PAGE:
For the most part, low brightness uniformity is not noticeable when viewing a video or film image. What you generally get is fading toward the sides or corners that you are not conscious of unless the projector has some visible vignetting. So the flaw is subtle -- you are not seeing the picture as it is meant to be seen, but you are not aware that it is wrong. Once you throw a 100 IRE white test pattern onto the screen, the degree of unevenness of your projector's image becomes apparent.

Our five 1080p projectors in this group yield brightness uniformity measurements as follows:

MODEL Uniformity
BenQ HT3050
BenQ HT2050
Epson 2040
Optoma HD28DSE
Viewsonic PJD7835HD

Input Lag. The time lag that exists between the time the projector receives the signal and the time it appears on the screen is called input lag. A lengthy input lag will produce visible lip synch issues and may have some impact on video gaming results. The lip synch problem can be easily overcome with the use of an audio delay that brings the sound and the picture back into synch. But there is no fix for video gaming, so those who are into serious competitive gaming tend to look for video displays with the lowest input lags.

BenQ HT3050
49.7 ms
BenQ HT2050
33.1 ms
Epson Home Cinema 2040
24.6 ms
Optoma HD28DSE
49.7 ms
Viewsonic PJD7835HD
49.7 ms

Previous Page
The Best Projector
Next Page
Installation Notes
Review Contents: The Best Projector Performance Installation Notes Lamp Life and Price
  BenQ HT3050 BenQ HT2050 Epson HC 2040 Optoma HD28DSE
  Viewsonic PJD7835HD

Buy the BenQ HT2050 online here:

Buy the BenQ HT3050 online here:

Buy the Epson Home Cinema 2040 online here:

Buy the Optoma HD28DSE online here:

Buy the ViewSonic PJD7835HD online here:

Comments (11) Post a Comment
Noam Cohen Posted Nov 14, 2015 7:53 AM PST
Thank you for this thorough examination.
Noam Cohen Posted Nov 14, 2015 9:21 AM PST
The Epson 2045 replaces an aging Runco CL510 in my theater. I am loving it. On a DIY 'Black Widow' screen it is vibrant - and even black levels become quite good. 3D is a blast. $79 Lamp is a low end game changer.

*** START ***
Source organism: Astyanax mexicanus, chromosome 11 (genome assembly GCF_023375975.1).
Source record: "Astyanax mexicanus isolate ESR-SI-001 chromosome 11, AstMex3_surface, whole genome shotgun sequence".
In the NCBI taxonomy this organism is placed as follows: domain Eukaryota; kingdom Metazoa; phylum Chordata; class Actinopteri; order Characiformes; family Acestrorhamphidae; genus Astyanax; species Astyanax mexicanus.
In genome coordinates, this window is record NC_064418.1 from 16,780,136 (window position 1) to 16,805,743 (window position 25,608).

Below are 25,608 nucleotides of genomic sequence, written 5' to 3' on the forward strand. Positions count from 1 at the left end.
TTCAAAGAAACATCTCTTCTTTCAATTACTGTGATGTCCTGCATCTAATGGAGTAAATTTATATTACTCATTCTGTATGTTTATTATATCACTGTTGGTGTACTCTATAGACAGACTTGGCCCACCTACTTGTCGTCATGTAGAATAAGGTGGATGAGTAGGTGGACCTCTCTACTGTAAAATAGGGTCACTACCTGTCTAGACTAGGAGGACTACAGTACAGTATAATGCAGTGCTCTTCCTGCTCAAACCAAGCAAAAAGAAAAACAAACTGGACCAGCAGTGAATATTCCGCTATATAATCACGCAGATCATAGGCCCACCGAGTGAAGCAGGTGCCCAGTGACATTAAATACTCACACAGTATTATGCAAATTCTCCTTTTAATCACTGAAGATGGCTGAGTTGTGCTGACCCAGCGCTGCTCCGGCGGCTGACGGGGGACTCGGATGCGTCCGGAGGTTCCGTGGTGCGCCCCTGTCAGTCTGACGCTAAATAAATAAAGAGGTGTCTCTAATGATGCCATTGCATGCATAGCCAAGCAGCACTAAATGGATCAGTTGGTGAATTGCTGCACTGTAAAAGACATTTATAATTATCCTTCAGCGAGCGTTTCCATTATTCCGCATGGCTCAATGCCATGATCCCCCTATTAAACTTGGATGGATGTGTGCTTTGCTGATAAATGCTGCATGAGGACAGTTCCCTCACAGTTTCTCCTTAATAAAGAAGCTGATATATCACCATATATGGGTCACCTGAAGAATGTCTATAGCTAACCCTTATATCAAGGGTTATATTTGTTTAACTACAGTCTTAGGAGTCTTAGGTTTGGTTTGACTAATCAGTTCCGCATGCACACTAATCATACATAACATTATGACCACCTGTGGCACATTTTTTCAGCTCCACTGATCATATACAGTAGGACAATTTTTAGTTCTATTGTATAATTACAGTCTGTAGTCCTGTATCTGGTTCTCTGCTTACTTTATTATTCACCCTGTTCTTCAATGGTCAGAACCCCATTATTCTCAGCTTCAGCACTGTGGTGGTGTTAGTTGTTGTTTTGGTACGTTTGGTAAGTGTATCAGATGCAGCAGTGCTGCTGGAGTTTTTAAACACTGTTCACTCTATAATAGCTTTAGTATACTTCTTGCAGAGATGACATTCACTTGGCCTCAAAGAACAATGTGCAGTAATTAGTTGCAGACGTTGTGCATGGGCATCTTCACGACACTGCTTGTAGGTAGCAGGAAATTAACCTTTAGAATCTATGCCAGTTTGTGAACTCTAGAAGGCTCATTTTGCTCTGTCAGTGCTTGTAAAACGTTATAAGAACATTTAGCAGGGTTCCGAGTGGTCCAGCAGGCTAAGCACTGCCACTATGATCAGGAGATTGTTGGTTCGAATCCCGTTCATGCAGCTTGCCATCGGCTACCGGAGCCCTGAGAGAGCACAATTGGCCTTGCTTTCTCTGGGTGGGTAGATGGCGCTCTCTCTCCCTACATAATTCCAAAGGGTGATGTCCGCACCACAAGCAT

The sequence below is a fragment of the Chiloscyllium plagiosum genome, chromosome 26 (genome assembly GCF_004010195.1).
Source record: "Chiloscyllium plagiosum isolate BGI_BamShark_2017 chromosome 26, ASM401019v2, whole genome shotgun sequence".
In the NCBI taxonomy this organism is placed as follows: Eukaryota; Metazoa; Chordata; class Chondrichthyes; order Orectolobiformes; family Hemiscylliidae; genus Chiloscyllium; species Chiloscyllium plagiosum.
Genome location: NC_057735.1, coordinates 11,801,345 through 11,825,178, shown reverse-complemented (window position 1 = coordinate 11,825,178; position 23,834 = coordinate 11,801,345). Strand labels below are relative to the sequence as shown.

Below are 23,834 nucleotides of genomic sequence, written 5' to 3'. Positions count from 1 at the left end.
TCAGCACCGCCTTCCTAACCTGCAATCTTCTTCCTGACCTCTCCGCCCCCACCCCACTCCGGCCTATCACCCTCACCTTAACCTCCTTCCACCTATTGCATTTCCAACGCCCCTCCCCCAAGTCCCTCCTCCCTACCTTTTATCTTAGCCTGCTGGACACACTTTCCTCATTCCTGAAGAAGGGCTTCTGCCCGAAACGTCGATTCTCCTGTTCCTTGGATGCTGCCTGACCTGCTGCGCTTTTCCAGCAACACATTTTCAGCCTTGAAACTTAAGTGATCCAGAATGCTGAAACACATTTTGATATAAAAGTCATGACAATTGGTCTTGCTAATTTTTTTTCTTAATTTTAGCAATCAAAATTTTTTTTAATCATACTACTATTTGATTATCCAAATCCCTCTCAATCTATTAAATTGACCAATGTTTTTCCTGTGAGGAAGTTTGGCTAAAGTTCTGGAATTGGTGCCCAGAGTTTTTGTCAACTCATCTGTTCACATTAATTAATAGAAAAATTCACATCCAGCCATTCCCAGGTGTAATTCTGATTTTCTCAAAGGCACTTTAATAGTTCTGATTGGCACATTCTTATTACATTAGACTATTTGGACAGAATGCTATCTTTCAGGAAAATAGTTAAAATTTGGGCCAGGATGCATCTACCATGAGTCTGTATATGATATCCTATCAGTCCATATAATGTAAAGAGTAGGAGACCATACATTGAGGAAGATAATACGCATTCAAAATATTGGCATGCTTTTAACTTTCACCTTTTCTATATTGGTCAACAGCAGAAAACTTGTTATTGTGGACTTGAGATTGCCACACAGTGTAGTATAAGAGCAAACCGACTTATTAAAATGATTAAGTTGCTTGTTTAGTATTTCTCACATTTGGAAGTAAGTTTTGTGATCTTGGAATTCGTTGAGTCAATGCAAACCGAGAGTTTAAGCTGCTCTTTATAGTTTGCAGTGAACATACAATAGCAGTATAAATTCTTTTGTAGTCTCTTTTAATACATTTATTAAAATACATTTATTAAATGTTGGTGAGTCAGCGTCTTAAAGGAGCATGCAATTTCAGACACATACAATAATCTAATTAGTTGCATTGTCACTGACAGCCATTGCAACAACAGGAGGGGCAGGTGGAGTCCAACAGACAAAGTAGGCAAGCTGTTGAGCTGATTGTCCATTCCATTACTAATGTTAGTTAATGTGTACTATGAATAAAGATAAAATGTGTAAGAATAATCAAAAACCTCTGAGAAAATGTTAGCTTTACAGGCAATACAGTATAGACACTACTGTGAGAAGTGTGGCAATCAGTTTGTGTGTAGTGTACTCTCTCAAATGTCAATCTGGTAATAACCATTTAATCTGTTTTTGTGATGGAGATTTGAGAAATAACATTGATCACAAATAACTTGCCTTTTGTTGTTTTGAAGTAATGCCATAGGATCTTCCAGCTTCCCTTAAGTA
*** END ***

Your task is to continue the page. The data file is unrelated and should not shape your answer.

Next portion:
Nice shoot-out. Thank you.
Zak Posted Nov 15, 2015 5:52 PM PST
3D is just amazing and much better than movie theaters.
Joe Smith USA Posted Nov 16, 2015 1:54 PM PST
How would the Optoma HD28DSE compare to the Sony 55ES if you were watching on a 110 inch screen 15 feet away?

Since Optoma also has Darbee, it may even do some things better. Probably won't have as good a black as the Sony 55 but otherwise I have a feeling it is a much better buy for under 1K
Mike Posted Dec 1, 2015 8:06 PM PST
how do these compare to say a Epson home cinema 3500 which can be had refurbished from Epson for ~ $1,000
Jon Busch Posted Dec 30, 2015 2:42 PM PST
I am surprised that the light level measurements (lumens) are so muh less than manufacturers claim. I'm a motion picture technician by trade and I want the kind of light (measured in Foot-lamberts that are considered ideal - that being 16 Footlamberts. How does that correlate to lumens? I've got an old Mitsubishi 1000, rated at 1500 lumen and it's much dimmer than what I want. The 2040 reviewed doesn't appear to have more light according to your tests yet you claim brilliant color. What do I need to get movie theater brightness?